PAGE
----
Nicholas Skeres

A clear identification of Nicholas Skeres was made difficult by the frequent occurrence of this name in Kent and the different spellings.1 According to Charles Nicholl, the man who witnessed Christopher Marlowe’s death was born in London in 1563. Three years later, his father died, leaving his wife Audrey and two sons Jerome and Nicholas the property in Yorkshire, Surrey and London. In the early 1980s, Nicholas Skeres was a resident at Furnival’s Inn, which was part of the Chancery Court. At that time he was working for a man called John Wolfall. A knacker by trade, Wolfall also worked as a moneylender, using methods similar to those of Ingram Frizer. Skere’s job was to land new customers. One of his "victims" at the time was the poet Mathew Roydon. Another of Wolfall’s debtors was George Chapman. In July 1585, William Fleetwood, single judge in London, informed Lord Burghley of a gang of burglars consisting of vagabonds and pickpockets. On a list of forty-five names is also Nicholas Skeres, who was probably not directly involved in the burglaries, but presumably knew where to get rid of stolen goods. When Skeres was later investigated, these allegations did not come up. It was either an unconfirmed rumour or another person with the same name. In August 1586, shortly before the Babington conspiracy was exposed, a Walsingham spy reported seeing two men named Dunn and Skyeres – almost certainly Nicholas Skeres – at Babington’s new lodgings in Bishopsgate. Henry Dunne was executed a month later with the other conspirators. The name Skeres did not appear again in connection with the Babington conspiracy. In the summer of 1589, Skeres was the messenger in a confidential correspondence from the Earl of Essex to the court. For this he received an official payment, which was approved by Francis Walsingham. According to his own account, Skeres went to France with Essex in 1591 and did not return to England until February of the following year. In April 1593 Skeres had to appear before the Star Chamber. The investigations revealed that Skeres had been involved in several dubious money transactions similar to those he had carried out with the help of John Wolfall and Ingram Frizer. In the spring of 1595, the London alderman Sir Richard Martin conducted a search of Edmund Williamson’s house, the brother of an imprisoned Catholic. Thirteen suspects were arrested. One of them was Nicholas Kyrse, alias Skeers.2 He claimed to be in the service of the Earl of Essex.3 However, it turned out that most of those arrested had a good reason for being there. Like Wolfall and Frizer, Williamson also lent money on less than perfect terms. Skeres was soon released.4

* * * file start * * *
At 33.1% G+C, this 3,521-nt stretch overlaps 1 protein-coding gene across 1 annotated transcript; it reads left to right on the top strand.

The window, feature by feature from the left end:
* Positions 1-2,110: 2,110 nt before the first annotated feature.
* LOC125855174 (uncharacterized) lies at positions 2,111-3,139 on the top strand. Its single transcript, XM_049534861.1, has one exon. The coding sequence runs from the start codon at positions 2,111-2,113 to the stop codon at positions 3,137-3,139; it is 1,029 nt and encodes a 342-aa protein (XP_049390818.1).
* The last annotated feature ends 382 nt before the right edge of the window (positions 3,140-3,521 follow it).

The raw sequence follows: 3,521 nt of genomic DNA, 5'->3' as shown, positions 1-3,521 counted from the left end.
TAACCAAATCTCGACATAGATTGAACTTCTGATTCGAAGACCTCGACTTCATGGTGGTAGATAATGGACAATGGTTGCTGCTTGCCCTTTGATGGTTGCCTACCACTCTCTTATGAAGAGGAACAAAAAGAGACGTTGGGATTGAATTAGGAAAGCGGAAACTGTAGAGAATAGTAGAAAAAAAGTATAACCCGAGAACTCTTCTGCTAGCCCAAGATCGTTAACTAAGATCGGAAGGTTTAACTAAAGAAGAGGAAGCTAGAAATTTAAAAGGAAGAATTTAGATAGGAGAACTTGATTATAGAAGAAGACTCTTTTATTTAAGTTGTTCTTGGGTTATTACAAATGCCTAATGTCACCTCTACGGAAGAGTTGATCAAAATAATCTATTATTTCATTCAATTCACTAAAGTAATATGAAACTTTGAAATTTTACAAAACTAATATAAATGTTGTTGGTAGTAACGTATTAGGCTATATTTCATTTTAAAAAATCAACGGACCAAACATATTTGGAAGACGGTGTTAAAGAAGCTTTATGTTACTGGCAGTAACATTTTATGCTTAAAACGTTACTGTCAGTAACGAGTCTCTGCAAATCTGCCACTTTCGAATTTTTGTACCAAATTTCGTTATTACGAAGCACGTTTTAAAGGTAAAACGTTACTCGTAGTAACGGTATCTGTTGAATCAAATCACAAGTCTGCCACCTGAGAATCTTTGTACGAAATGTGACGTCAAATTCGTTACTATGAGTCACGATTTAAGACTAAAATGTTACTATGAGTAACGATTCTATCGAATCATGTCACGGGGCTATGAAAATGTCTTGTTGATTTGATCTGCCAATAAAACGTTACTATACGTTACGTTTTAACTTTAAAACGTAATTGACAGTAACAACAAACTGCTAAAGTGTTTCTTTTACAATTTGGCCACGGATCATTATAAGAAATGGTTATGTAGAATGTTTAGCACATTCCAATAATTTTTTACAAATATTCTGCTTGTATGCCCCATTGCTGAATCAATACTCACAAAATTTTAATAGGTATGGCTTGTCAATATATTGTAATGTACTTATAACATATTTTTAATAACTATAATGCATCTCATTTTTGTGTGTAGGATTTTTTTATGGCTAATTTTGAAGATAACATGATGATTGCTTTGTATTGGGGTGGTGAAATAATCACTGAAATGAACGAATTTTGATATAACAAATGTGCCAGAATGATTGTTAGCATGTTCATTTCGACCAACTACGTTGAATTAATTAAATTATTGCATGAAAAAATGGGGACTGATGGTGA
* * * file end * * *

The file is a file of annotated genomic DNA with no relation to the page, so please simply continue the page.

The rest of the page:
On 10 August 1601, a few months after the Essex Conspiracy, one Nicholas "Skiers" was transferred from Newgate to Bridewell Prison by order of the Privy Council. It was the last time he had been heard from.5

  1. Urry (1988)↩︎
  2. Nicholl (2002)↩︎
  3. Urry (1988)↩︎
  4. Nicholl (2002)↩︎
  5. Urry (1988)↩︎

Aktualisiert am 23.05.2024

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